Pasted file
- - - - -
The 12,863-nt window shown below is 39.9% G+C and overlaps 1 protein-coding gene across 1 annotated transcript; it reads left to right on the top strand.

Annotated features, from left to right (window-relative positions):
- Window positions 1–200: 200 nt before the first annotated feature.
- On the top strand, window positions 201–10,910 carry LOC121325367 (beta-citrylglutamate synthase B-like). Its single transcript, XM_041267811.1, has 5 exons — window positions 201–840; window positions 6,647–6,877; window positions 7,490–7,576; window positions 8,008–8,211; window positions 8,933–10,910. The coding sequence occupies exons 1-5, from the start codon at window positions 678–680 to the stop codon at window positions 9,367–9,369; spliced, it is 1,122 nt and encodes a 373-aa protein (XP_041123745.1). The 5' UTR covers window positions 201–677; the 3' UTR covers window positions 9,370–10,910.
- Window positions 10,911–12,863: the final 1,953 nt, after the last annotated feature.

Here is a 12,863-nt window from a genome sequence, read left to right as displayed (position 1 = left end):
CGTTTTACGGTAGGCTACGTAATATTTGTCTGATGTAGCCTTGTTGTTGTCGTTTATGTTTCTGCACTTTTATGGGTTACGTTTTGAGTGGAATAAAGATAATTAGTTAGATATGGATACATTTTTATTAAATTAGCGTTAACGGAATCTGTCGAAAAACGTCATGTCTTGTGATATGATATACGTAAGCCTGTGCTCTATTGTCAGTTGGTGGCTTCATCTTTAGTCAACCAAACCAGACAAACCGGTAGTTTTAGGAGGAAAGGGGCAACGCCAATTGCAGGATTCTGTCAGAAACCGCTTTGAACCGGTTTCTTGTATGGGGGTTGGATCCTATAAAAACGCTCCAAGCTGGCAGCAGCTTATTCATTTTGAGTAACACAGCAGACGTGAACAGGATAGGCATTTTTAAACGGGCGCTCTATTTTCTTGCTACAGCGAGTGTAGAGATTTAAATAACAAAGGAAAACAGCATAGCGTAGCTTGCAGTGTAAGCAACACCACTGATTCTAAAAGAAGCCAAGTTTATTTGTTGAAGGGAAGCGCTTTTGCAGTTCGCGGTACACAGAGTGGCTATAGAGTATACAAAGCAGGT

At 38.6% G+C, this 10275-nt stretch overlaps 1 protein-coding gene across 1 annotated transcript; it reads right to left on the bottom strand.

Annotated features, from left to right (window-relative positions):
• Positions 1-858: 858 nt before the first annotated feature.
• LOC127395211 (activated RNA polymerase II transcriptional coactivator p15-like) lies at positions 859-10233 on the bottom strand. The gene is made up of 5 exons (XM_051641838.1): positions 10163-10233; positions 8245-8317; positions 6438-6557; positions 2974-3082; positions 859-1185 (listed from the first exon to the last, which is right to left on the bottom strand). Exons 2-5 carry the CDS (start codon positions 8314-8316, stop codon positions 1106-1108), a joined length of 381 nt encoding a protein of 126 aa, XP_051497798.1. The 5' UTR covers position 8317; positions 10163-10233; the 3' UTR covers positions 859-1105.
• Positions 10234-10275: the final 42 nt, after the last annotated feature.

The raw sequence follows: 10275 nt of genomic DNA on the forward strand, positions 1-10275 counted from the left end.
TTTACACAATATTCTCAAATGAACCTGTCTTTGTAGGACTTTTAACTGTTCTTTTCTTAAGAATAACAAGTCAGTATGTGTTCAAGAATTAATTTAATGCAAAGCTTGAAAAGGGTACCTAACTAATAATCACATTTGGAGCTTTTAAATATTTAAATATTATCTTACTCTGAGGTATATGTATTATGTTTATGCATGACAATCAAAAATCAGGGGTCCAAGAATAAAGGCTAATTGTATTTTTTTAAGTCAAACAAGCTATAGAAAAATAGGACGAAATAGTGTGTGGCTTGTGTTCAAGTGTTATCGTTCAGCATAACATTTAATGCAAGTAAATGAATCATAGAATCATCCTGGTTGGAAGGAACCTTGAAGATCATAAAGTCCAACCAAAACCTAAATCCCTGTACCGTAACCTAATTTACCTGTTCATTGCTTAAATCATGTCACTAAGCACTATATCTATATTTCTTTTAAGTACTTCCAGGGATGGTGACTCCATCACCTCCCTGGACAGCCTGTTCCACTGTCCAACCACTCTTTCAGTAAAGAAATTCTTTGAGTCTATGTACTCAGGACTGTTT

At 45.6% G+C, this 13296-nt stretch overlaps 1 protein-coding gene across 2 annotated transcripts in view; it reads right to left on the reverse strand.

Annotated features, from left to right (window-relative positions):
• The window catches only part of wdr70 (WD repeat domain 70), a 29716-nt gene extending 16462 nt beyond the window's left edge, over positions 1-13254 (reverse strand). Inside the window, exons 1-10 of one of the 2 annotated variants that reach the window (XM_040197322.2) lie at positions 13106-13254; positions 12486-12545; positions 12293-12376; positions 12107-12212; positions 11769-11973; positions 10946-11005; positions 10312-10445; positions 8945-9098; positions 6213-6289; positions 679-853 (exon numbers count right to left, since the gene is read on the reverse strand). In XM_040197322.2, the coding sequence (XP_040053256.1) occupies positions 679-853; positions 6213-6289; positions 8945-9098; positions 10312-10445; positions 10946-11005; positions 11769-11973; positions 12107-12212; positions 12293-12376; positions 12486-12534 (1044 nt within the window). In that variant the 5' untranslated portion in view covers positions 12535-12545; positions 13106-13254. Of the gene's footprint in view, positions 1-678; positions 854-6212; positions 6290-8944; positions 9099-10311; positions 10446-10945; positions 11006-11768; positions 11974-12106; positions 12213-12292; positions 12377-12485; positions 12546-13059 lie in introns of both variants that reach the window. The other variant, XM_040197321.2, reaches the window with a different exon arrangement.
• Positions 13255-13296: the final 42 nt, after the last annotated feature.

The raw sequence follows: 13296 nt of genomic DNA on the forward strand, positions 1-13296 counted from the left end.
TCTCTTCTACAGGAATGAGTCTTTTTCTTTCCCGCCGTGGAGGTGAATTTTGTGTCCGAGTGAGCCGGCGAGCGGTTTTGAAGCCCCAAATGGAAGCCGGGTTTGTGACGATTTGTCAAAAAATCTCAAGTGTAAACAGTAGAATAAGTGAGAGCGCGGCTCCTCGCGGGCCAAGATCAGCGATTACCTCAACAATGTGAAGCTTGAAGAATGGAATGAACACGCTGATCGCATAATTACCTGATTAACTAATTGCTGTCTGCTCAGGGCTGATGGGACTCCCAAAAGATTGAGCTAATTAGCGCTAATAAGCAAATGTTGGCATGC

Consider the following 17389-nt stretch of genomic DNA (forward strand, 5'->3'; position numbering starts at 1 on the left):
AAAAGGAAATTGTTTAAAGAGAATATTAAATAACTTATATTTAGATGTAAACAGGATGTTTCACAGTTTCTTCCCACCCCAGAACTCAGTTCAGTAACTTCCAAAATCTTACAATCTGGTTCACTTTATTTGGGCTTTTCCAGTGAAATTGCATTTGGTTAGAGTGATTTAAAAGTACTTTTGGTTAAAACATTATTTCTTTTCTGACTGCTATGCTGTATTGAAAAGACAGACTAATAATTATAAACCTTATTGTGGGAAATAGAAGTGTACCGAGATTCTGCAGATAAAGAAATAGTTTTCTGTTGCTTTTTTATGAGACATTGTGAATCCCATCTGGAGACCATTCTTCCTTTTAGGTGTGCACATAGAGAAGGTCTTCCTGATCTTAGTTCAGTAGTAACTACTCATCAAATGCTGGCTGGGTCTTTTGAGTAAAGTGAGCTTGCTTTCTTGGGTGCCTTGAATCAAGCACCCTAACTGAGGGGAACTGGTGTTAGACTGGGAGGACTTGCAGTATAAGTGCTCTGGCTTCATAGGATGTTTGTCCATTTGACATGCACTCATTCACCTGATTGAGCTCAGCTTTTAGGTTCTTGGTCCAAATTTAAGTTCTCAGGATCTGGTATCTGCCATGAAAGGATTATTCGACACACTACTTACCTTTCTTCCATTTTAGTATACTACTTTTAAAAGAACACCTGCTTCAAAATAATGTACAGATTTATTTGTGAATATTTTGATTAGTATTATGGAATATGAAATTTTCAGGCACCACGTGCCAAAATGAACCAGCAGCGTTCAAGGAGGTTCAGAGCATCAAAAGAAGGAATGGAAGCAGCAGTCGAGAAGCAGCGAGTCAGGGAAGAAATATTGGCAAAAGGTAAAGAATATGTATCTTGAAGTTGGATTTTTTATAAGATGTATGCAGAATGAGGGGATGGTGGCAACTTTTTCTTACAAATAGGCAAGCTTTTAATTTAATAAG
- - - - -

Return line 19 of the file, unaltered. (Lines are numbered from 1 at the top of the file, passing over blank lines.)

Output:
The raw sequence follows: 13296 nt of genomic DNA on the forward strand, positions 1-13296 counted from the left end.